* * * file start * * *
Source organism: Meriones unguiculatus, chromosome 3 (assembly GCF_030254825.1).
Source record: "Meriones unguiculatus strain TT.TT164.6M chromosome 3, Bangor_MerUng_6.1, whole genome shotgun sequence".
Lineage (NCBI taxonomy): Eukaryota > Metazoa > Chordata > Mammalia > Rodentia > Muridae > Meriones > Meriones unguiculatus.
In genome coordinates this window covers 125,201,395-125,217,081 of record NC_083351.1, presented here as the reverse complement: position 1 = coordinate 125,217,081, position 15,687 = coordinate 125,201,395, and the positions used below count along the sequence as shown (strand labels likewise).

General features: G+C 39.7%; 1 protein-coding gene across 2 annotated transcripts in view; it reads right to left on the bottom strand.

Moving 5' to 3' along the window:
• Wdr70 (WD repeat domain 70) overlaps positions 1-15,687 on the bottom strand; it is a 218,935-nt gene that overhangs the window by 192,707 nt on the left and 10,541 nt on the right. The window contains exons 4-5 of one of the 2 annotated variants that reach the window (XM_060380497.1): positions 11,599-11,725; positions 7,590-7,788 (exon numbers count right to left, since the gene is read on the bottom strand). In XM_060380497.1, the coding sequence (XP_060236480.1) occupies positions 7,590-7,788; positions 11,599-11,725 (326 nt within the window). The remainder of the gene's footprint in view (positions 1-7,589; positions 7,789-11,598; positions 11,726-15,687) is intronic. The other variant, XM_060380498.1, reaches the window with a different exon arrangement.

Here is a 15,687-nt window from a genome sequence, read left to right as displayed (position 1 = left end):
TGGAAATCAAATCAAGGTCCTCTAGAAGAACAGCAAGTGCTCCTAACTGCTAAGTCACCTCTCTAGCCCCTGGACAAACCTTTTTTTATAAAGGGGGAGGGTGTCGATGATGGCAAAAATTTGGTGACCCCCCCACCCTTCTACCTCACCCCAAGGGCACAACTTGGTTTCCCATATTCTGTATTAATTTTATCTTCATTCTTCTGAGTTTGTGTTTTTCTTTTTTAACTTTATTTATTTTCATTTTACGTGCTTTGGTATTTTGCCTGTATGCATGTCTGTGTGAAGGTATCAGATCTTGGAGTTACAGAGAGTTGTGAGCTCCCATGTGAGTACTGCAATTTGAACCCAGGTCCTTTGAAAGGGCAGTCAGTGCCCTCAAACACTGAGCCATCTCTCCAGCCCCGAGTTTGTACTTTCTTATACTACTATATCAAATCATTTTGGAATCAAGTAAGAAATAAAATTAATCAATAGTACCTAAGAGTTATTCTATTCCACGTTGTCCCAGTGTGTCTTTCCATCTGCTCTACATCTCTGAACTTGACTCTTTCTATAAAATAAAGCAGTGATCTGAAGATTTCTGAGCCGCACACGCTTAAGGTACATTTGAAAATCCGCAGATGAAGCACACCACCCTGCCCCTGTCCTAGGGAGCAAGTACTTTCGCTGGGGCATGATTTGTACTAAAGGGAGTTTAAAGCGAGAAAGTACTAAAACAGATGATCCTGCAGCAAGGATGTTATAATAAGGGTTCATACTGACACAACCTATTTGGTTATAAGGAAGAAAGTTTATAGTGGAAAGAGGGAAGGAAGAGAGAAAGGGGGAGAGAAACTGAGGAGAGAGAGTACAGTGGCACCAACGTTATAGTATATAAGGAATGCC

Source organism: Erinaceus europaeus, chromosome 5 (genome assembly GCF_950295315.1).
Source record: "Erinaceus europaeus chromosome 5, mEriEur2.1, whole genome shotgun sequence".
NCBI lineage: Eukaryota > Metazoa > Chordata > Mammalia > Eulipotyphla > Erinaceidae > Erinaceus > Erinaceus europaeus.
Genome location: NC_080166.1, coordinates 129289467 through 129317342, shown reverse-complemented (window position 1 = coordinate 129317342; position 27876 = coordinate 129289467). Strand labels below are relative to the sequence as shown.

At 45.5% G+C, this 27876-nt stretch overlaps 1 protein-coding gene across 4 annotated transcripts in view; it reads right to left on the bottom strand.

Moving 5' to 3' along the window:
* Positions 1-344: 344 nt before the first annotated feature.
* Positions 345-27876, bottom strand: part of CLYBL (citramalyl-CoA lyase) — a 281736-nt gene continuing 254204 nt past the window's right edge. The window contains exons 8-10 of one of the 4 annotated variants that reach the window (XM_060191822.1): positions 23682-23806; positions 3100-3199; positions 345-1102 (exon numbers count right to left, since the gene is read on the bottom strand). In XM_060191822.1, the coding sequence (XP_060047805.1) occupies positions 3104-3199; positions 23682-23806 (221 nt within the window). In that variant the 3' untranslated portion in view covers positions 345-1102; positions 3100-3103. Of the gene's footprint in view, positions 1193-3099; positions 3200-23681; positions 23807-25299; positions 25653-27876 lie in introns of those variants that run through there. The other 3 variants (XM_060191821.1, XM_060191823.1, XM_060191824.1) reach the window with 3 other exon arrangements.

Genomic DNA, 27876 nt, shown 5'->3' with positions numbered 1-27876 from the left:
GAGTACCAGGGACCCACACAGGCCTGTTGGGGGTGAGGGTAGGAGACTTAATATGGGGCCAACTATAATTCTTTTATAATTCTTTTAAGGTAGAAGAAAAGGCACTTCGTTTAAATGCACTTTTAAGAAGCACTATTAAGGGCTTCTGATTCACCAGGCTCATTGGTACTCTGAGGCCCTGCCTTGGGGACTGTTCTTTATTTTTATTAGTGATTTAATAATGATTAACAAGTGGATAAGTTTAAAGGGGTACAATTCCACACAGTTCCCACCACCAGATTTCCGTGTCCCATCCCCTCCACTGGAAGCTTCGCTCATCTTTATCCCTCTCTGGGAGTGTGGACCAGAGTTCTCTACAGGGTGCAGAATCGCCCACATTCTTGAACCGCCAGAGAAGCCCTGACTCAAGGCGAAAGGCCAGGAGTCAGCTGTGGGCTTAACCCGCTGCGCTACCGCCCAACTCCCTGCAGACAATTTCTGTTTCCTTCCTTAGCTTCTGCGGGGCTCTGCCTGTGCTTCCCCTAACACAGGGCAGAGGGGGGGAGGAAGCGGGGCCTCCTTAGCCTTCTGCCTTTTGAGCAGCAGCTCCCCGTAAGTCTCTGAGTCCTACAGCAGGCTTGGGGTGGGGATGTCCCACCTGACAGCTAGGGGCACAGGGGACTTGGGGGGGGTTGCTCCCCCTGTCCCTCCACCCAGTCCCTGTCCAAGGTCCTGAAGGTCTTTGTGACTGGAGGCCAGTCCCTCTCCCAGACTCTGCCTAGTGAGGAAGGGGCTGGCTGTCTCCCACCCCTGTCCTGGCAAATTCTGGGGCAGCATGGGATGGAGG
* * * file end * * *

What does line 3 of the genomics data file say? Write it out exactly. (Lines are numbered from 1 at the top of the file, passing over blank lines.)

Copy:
Lineage (NCBI taxonomy): Eukaryota > Metazoa > Chordata > Mammalia > Rodentia > Muridae > Meriones > Meriones unguiculatus.